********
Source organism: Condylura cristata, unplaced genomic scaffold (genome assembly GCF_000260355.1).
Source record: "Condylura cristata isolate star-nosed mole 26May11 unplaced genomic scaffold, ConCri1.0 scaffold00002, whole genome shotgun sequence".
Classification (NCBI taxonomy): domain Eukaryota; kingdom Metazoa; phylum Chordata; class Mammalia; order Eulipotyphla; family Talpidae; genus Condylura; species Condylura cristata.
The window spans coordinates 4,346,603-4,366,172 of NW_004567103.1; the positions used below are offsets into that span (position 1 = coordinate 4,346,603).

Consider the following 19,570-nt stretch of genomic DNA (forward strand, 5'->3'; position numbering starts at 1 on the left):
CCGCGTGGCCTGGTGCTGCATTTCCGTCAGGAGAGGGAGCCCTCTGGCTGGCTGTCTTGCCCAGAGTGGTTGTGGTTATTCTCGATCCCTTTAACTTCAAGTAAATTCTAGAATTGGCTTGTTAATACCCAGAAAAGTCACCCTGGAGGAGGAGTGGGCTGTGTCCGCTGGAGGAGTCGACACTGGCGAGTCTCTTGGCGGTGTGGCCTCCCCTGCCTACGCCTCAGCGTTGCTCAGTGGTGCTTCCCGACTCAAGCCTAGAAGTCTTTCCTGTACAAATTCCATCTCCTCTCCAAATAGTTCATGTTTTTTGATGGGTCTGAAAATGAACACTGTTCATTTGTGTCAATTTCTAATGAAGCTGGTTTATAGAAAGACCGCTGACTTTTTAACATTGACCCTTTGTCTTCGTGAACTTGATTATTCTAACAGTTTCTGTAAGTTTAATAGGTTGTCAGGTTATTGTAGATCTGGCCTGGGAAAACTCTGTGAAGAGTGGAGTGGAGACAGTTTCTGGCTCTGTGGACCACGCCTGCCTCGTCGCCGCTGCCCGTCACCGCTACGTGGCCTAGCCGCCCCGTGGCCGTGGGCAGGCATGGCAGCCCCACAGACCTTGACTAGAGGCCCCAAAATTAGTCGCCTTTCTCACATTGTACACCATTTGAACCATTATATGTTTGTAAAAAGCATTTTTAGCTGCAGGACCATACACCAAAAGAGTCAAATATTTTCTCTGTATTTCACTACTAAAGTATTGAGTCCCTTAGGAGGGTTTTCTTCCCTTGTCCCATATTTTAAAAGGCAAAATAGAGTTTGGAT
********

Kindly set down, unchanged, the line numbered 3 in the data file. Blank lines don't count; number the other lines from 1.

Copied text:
Classification (NCBI taxonomy): domain Eukaryota; kingdom Metazoa; phylum Chordata; class Mammalia; order Eulipotyphla; family Talpidae; genus Condylura; species Condylura cristata.